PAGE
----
Cactus Shadows Football
Last fall the Cactus Shadows High football team took a bus ride up north to take on Prescott High. The two teams put on an offensive show that may never again be matched in Arizona high school football. The final score was 63-49, eyebrow-raising enough but not entirely extraordinary. What made this game historic was the way both teams got there. For starters, Bryce Kinsler, a senior starting his third season for Cactus Shadows, heaved the ball downfield 60 times, completing 37 passes for a state record 639 yards. He did have two interceptions, but, hey, when you throw the ball five dozen times, a few are bound to end up in enemy hands. Oh, and Kinsler passed for six touchdowns.
The funny thing is: Cactus Shadows lost the game. Prescott scored nine touchdowns, even though home team quarterback Nick Rock tossed the ball only eight times, with five completions. Rock didn’t need to throw the ball, as he simply handed the ball 30 times to Brady Mengarelli. The running back took off for a ridiculous 419 yards. The kid was clearly good, as he rushed for more than 300 yards in two other games last year, topping 200 yards a total of five times out of 11 games. But still, 419 yards?
“Our defense was pretty bad, last year,” Cactus Shadows coach Greg Davis said, with a touch of a groan. “And has been for a couple years.” Davis returns for his third year of coaching the Falcons, following two 3-7 seasons. He will try to bring back the magic of the 15-0 state championship season of 2006, though he would surely settle for the 11-1 finish in 2009.
The last two seasons, Davis pretty much gave the keys to the family car to Kinsler, who responded by throwing the ball around with pinpoint accuracy en route to setting the state record for career passing yardage. Number 12 will not be back at Cactus Shadows this year, as he has graduated and enrolled at Arizona State University. While the great high school quarterback is gone for sure, Davis hopes that the horrid defense also will not return. The coach feels that defensive woes were a combination of not having a defensive coordinator and simply not enough kids on the team.
Last year, the football team had only 25 players. That’s 11 starters and 14 backups. Davis relied on the starters to play both ways, and that’s what wore down the defense, he says. “Most of the teams we played against dressed at least 50,” Davis noted. This season, it looks like Davis will hit that magic number, with 50 kids trying out for the varsity team – exactly double last year’s turnout.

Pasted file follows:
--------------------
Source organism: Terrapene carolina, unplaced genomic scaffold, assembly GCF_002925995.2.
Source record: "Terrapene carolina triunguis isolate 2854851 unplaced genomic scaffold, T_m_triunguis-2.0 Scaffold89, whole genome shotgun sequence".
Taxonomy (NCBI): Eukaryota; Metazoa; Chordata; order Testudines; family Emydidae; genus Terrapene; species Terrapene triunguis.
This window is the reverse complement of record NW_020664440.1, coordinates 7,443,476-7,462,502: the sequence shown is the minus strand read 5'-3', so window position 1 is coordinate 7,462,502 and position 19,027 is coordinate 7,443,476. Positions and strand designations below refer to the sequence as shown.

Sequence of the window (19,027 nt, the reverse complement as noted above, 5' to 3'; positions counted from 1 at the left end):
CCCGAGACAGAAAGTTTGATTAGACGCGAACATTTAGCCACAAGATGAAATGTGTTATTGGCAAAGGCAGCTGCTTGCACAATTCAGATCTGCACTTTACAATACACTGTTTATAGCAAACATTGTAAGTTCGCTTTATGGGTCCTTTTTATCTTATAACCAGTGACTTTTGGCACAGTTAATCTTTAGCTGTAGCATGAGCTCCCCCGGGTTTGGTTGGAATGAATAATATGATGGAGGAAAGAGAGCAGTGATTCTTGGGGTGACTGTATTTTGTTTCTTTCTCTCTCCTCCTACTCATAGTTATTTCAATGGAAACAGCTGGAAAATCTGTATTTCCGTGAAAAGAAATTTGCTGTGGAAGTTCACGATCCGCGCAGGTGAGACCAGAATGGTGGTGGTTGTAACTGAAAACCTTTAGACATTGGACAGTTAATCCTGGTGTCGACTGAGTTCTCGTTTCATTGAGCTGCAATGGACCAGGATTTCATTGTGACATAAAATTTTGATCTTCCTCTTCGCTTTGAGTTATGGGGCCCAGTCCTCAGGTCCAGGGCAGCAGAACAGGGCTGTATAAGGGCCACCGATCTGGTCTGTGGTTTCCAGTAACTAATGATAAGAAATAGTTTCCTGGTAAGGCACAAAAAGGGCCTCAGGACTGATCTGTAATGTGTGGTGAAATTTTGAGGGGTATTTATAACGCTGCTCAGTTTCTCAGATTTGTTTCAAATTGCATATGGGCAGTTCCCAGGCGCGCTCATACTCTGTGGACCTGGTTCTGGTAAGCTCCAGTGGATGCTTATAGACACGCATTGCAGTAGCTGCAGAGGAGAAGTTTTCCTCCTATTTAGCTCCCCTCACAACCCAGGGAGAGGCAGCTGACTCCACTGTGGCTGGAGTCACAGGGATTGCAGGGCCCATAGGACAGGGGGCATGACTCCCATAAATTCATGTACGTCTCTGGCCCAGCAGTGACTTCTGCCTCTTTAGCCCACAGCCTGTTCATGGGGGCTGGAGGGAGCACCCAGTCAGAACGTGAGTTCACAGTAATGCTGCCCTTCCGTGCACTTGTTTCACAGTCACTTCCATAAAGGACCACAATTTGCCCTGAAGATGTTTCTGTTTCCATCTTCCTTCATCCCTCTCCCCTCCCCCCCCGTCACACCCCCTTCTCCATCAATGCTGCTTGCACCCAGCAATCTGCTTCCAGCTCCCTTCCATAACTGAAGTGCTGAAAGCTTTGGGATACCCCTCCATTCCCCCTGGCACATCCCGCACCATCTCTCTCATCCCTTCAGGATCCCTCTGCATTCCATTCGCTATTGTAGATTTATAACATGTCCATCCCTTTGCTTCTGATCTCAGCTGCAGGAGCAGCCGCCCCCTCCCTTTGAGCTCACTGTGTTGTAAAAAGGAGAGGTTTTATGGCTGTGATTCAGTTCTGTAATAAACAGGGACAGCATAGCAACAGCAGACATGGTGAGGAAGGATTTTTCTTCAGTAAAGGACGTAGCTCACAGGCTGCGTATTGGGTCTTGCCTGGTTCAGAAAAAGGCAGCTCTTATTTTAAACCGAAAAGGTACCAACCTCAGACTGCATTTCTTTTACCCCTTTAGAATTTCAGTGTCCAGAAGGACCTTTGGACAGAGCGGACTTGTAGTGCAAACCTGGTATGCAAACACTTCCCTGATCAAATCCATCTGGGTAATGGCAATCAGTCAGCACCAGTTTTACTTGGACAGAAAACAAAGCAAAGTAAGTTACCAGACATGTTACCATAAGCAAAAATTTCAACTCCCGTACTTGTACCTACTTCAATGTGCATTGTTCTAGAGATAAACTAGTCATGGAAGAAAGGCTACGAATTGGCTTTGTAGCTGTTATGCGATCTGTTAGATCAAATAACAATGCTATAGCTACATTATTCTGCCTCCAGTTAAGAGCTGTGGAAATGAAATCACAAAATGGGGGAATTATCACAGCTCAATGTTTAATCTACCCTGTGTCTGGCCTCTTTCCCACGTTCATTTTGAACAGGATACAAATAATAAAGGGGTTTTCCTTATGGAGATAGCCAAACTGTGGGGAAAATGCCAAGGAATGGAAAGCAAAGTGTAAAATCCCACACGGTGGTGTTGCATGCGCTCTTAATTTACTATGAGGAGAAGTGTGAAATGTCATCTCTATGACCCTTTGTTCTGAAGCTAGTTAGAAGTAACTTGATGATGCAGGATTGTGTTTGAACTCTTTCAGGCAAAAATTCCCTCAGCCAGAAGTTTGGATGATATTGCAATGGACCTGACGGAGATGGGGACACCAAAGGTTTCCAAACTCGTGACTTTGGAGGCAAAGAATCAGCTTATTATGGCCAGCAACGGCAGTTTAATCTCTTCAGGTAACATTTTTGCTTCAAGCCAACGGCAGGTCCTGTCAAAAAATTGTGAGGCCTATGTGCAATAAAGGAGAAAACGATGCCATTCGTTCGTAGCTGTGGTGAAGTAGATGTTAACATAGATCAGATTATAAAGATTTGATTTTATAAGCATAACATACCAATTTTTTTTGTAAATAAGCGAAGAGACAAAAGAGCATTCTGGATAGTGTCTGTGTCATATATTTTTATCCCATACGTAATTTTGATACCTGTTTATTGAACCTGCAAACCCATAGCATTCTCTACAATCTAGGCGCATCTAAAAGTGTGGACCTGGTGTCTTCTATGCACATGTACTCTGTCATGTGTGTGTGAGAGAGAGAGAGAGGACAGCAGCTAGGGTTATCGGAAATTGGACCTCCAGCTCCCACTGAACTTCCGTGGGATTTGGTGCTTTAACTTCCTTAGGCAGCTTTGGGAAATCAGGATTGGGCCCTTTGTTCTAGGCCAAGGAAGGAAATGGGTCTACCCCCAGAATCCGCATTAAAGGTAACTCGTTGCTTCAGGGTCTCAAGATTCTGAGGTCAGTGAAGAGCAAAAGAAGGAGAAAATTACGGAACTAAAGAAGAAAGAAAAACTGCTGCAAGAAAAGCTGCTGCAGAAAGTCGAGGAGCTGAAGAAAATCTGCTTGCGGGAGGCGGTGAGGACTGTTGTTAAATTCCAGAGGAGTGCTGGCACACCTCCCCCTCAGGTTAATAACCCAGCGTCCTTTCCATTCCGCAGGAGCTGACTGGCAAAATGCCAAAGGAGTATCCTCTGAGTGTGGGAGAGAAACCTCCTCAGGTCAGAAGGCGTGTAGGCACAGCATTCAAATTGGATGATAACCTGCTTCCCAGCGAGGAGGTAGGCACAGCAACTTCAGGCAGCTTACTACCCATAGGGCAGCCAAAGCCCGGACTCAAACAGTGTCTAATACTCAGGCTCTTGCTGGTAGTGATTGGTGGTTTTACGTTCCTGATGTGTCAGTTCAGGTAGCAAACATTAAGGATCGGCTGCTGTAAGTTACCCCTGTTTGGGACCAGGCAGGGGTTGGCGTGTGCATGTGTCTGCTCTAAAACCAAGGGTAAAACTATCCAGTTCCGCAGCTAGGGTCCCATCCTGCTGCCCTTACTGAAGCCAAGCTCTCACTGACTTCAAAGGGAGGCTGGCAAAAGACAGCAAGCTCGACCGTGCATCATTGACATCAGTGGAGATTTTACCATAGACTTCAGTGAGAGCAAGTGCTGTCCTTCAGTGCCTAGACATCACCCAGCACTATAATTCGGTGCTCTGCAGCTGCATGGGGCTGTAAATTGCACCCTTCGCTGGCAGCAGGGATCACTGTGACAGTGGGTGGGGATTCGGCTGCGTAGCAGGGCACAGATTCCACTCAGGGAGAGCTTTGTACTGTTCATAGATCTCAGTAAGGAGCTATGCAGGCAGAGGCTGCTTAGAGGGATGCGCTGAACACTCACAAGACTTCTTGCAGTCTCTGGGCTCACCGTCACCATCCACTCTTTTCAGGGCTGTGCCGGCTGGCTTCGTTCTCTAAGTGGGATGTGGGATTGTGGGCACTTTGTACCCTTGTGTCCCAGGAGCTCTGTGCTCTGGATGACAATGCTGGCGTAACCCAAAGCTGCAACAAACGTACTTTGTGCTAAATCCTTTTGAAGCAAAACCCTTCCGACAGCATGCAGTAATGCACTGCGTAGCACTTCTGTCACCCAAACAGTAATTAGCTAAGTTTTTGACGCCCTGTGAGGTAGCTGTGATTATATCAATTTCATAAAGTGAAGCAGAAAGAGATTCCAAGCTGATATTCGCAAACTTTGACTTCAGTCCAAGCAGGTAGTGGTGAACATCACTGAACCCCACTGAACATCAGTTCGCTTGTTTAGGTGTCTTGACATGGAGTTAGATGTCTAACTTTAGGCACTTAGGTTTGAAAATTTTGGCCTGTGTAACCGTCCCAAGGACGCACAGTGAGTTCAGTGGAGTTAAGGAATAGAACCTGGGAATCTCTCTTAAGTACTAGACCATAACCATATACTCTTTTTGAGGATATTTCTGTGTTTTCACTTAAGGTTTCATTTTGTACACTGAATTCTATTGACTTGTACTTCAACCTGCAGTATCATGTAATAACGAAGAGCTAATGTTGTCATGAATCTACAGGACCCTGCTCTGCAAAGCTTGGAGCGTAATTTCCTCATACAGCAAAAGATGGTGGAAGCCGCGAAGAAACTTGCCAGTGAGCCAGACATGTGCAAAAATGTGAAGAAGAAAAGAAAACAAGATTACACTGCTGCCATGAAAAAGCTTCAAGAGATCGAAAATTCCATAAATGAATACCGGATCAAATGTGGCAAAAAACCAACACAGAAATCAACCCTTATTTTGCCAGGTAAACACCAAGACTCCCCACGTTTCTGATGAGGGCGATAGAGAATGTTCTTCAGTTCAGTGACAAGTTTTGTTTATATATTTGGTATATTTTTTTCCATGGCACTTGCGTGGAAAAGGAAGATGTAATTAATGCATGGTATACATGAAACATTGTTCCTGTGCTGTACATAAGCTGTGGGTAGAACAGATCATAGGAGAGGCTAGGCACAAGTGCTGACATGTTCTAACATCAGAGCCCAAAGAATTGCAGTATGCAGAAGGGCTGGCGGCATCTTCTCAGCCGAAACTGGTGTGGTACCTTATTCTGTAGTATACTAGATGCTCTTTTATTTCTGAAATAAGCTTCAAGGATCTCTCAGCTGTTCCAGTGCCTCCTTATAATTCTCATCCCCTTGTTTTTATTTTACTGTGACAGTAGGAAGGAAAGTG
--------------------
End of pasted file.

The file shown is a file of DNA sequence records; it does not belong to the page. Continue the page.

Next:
“We’re starting spring ball with the platoon system, 25 on offense, 25 on defense,” said Davis, a 1995 graduate of Scottsdale Christian. “For the last few years, I’ve wanted the kids to only play on one side of the ball. This is the first year we’ve had the numbers to try that.” In addition to keeping the best players from wearing out, Davis said it simply gives him the chance to get more kids in the game, as well as give them intensive coaching. “The main reason I wanted to go platoon from the get-go is it’s more opportunity to get kids out, and the more lives you can affect and help them become men of character. The ultimate goal is to get as many kids in program and affect those kids.”
Helping him make a positive impact will be his new defensive coordinator, Darin Robidoux, a coach at Colorado Mesa University for 17 years. “His knowledge already has been extremely impressive,” Davis said, with summer practice yet to begin. “The kids are excited, and I think we’re going to be a lot better on the defensive side.”
Returning players on defense include Nathan Brockman, who had 81 tackles (including 59 solos) as a junior last year, leading the team; Tanner Buchert, who had 33 tackles; and Emeka Esemonu, who had three interceptions last year, his junior season.
On offense, don’t expect the pass-crazy attack of the last three years. Davis wants to go “ground and pound,” relying on the big kids to knock back the line of scrimmage. “I definitely think this team is as strong as the offensive line,” the coach said. “We’ve got a good group of offensive linemen, and we’re looking for them to lead us.” Senior Brad Souva, a 6-foot-1, 265-pounder, will likely anchor the line at center, though he may play guard. Fellow senior and three-year starter Nate Covert, at 6-foot-2, 250 pounds, will like up next to Souva.
The running game will feature Joe Kuhlmann, compact at 5-8, 185 pounds. Last year, he rushed 27 times for 63 yards and caught 16 passes for 226 yards. “Joe is one of our featured players, and we’re depending on him to step up as a senior and get some positive yardage,” Davis said. “He played slot receiver for us last year, and was a big part of our passing game. With the more downhill running game, he’s definitely excited about it. He’s done a real good job of getting in the weight room and getting stronger and faster.”
At quarterback, junior Payton Ringwald and sophomore Mike Maloney are battling for the starting job.
And as for the Arizona single game and career passing yardage record holder? Bryce Kinsler has retired from football. “Bryce told me from get go he had no desire to play college football,” his high school coach recalled. “He always wanted to go to ASU and just be a student, take in the college atmosphere. But he’s training youth quarterbacks around Cave Creek.”
Without Kinsler, the Cactus Shadows Falcons will try to find a new identity this month. After two months of conditioning and seven-on-seven “passing league” competition, practice in pads begins August 5, followed by the season opener on August 30, a home game against Glendale’s Kellis High.
Davis hopes the 2013 team will live up to “The Falcon Creed”: “Live every day like it’s your last. Play every down like it’s your last. Demonstrate unmatched character, discipline, toughness and academic excellence every day.”